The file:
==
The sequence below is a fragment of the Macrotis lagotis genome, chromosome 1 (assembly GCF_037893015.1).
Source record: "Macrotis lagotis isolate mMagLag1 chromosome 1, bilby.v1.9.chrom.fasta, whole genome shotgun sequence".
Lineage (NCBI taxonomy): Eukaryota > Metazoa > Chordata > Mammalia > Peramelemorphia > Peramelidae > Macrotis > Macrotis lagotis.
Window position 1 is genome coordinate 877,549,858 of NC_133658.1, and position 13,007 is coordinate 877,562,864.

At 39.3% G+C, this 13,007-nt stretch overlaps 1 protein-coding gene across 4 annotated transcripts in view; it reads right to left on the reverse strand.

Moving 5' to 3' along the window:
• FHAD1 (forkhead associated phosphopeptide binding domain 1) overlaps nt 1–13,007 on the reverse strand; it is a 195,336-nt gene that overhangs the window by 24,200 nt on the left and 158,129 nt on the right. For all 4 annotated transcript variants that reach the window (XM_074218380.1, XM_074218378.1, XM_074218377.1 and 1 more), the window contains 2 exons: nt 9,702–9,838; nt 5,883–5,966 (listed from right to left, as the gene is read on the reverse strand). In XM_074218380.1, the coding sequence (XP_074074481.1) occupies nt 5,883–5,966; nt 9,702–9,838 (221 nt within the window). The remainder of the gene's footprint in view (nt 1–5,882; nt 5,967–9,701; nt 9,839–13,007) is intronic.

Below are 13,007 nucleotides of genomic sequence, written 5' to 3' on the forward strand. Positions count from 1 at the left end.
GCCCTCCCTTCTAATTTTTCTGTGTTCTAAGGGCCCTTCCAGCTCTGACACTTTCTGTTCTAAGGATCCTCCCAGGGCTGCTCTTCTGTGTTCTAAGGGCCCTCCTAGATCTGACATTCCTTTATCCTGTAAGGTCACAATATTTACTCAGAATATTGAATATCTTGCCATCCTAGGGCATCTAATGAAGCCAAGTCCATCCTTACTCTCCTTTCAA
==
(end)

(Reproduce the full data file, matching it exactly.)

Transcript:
The sequence below is a fragment of the Macrotis lagotis genome, chromosome 1 (assembly GCF_037893015.1).
Source record: "Macrotis lagotis isolate mMagLag1 chromosome 1, bilby.v1.9.chrom.fasta, whole genome shotgun sequence".
Lineage (NCBI taxonomy): Eukaryota > Metazoa > Chordata > Mammalia > Peramelemorphia > Peramelidae > Macrotis > Macrotis lagotis.
Window position 1 is genome coordinate 877,549,858 of NC_133658.1, and position 13,007 is coordinate 877,562,864.

At 39.3% G+C, this 13,007-nt stretch overlaps 1 protein-coding gene across 4 annotated transcripts in view; it reads right to left on the reverse strand.

Moving 5' to 3' along the window:
• FHAD1 (forkhead associated phosphopeptide binding domain 1) overlaps nt 1–13,007 on the reverse strand; it is a 195,336-nt gene that overhangs the window by 24,200 nt on the left and 158,129 nt on the right. For all 4 annotated transcript variants that reach the window (XM_074218380.1, XM_074218378.1, XM_074218377.1 and 1 more), the window contains 2 exons: nt 9,702–9,838; nt 5,883–5,966 (listed from right to left, as the gene is read on the reverse strand). In XM_074218380.1, the coding sequence (XP_074074481.1) occupies nt 5,883–5,966; nt 9,702–9,838 (221 nt within the window). The remainder of the gene's footprint in view (nt 1–5,882; nt 5,967–9,701; nt 9,839–13,007) is intronic.

Below are 13,007 nucleotides of genomic sequence, written 5' to 3' on the forward strand. Positions count from 1 at the left end.
GCCCTCCCTTCTAATTTTTCTGTGTTCTAAGGGCCCTTCCAGCTCTGACACTTTCTGTTCTAAGGATCCTCCCAGGGCTGCTCTTCTGTGTTCTAAGGGCCCTCCTAGATCTGACATTCCTTTATCCTGTAAGGTCACAATATTTACTCAGAATATTGAATATCTTGCCATCCTAGGGCATCTAATGAAGCCAAGTCCATCCTTACTCTCCTTTCAA